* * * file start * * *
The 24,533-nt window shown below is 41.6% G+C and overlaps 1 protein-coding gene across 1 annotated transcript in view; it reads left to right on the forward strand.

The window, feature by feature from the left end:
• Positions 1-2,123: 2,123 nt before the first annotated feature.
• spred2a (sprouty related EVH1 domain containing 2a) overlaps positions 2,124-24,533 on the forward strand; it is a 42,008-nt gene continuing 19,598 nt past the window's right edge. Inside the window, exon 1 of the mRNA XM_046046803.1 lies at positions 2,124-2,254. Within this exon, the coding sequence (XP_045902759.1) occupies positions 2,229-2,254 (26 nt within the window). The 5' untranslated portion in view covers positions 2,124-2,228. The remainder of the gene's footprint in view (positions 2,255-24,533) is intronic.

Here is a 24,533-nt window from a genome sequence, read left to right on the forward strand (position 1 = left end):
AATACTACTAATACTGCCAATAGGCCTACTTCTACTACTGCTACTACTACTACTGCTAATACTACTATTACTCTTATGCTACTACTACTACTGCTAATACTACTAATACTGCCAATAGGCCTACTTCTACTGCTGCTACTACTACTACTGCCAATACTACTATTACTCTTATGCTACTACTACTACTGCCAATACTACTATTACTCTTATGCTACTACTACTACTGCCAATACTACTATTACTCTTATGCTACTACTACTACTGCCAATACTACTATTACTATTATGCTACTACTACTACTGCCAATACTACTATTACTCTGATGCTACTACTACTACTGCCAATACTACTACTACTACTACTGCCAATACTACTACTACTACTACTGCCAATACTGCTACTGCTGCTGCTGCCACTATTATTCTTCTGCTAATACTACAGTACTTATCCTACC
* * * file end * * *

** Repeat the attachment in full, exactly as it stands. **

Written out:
The 24,533-nt window shown below is 41.6% G+C and overlaps 1 protein-coding gene across 1 annotated transcript in view; it reads left to right on the forward strand.

The window, feature by feature from the left end:
• Positions 1-2,123: 2,123 nt before the first annotated feature.
• spred2a (sprouty related EVH1 domain containing 2a) overlaps positions 2,124-24,533 on the forward strand; it is a 42,008-nt gene continuing 19,598 nt past the window's right edge. Inside the window, exon 1 of the mRNA XM_046046803.1 lies at positions 2,124-2,254. Within this exon, the coding sequence (XP_045902759.1) occupies positions 2,229-2,254 (26 nt within the window). The 5' untranslated portion in view covers positions 2,124-2,228. The remainder of the gene's footprint in view (positions 2,255-24,533) is intronic.

Here is a 24,533-nt window from a genome sequence, read left to right on the forward strand (position 1 = left end):
AATACTACTAATACTGCCAATAGGCCTACTTCTACTACTGCTACTACTACTACTGCTAATACTACTATTACTCTTATGCTACTACTACTACTGCTAATACTACTAATACTGCCAATAGGCCTACTTCTACTGCTGCTACTACTACTACTGCCAATACTACTATTACTCTTATGCTACTACTACTACTGCCAATACTACTATTACTCTTATGCTACTACTACTACTGCCAATACTACTATTACTCTTATGCTACTACTACTACTGCCAATACTACTATTACTATTATGCTACTACTACTACTGCCAATACTACTATTACTCTGATGCTACTACTACTACTGCCAATACTACTACTACTACTACTGCCAATACTACTACTACTACTACTGCCAATACTGCTACTGCTGCTGCTGCCACTATTATTCTTCTGCTAATACTACAGTACTTATCCTACC